VISIONARY REVUE

THE ADORATION OF PAN
(1979)

THE ADORATION
OF PAN-THEISM


      These three panels, measuring three metres across and almost two metres high, offer a stunning vision of the En to Pan - the One who is All. Taken as a whole, they constitute Johfra’s greatest expression of the Pan-theistic philosophy.


PAN
(1980)

      The satyr-god Pan was venerated particularly by the shepherds of Arcadia. Half man, half ram (or goat), he had curling horns, cloven hooves, and carried the pan pipe. Lazy, mischievous, and lusty, he is remembered primarily for seducing nymphs, causing pan-ic, and inspiring general pan-demonium. Johfra dedicated a pastoral painting to this god, and he appears there calm and reposed.



 
 
 


PARIS - SPRING 2003


UNIO MYSTICA (1973)

      The satyr-god Pan is clearly not the central focus of The Adoration of Pan. For this work, Johfra has returned to the iconography of Baphomet already seen in the Witches’ Sabbath. The Horned God in that painting was the focus of Nature’s all-creative power, and he plays the same symbolic role in this work.
      He is invoked as Pan, primarily because the Greek word ‘pan’ means ‘all’. This is particularly noticeable in the word Pan-theism, which means that the god or gods are present in all things. The title of the painting may be better understood as The Adoration of ‘the All’.
      
In this regard, it is interesting to compare this, the greatest of Johfra’s Pantheist works, with The Unio Mystica, the greatest of his Hermetic works. While the Pantheist triptych expresses The Adoration of ‘the All’, the Hermetic triptych expresses, by contrast, The Adoration of ‘the One’. This reflects a spiritual dilemma which seems to have obsessed Johfra at the time: is the Sacred to be found above, in the One, or here below, as the All?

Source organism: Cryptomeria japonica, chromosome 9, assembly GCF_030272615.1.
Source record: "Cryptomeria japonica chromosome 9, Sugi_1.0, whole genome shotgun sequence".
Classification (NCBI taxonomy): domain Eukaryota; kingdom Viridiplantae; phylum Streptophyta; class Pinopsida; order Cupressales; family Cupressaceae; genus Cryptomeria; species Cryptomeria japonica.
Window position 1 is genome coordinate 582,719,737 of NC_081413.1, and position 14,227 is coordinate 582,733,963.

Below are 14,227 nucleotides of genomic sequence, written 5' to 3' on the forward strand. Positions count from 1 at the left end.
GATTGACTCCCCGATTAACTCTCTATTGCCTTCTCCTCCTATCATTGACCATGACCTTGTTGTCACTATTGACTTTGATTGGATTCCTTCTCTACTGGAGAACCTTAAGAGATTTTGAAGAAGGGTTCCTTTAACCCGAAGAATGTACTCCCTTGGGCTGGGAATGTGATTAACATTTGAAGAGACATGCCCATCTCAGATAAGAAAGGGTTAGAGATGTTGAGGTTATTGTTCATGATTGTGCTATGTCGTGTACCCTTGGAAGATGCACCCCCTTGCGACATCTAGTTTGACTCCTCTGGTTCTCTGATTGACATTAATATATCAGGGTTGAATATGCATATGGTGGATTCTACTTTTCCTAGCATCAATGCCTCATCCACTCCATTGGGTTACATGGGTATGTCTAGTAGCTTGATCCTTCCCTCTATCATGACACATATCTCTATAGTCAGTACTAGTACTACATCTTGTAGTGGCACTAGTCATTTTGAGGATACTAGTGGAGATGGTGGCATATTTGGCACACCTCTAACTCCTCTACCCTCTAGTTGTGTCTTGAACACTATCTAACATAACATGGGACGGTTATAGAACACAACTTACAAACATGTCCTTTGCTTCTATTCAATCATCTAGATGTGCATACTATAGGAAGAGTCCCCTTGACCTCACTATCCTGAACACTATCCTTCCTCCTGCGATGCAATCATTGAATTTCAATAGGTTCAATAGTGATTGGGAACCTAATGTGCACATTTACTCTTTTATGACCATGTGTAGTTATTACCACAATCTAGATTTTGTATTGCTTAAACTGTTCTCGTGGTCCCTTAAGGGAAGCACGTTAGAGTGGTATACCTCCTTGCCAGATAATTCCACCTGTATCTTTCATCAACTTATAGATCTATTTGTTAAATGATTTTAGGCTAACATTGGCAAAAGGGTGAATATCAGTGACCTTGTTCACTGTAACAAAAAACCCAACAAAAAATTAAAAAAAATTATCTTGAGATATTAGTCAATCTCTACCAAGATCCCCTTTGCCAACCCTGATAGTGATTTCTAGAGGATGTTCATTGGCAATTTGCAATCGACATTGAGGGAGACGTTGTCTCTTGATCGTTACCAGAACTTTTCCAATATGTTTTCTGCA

A closer examination of the Pan triptych reveals an important structuring element. There are four principle streams of figures: one emerges from the fire on the far right, a second emerges from the water in the centre, and the third emerges from the earth on the left, while the fourth emerges from the air in the heavens - earth, air, fire, water. The painting is, primarily, the mixture of the four elements, which find their union in ‘the all’ in the centre.
      What idea underlies this image of the four elements spiralling into union at their centre?



 
 
 


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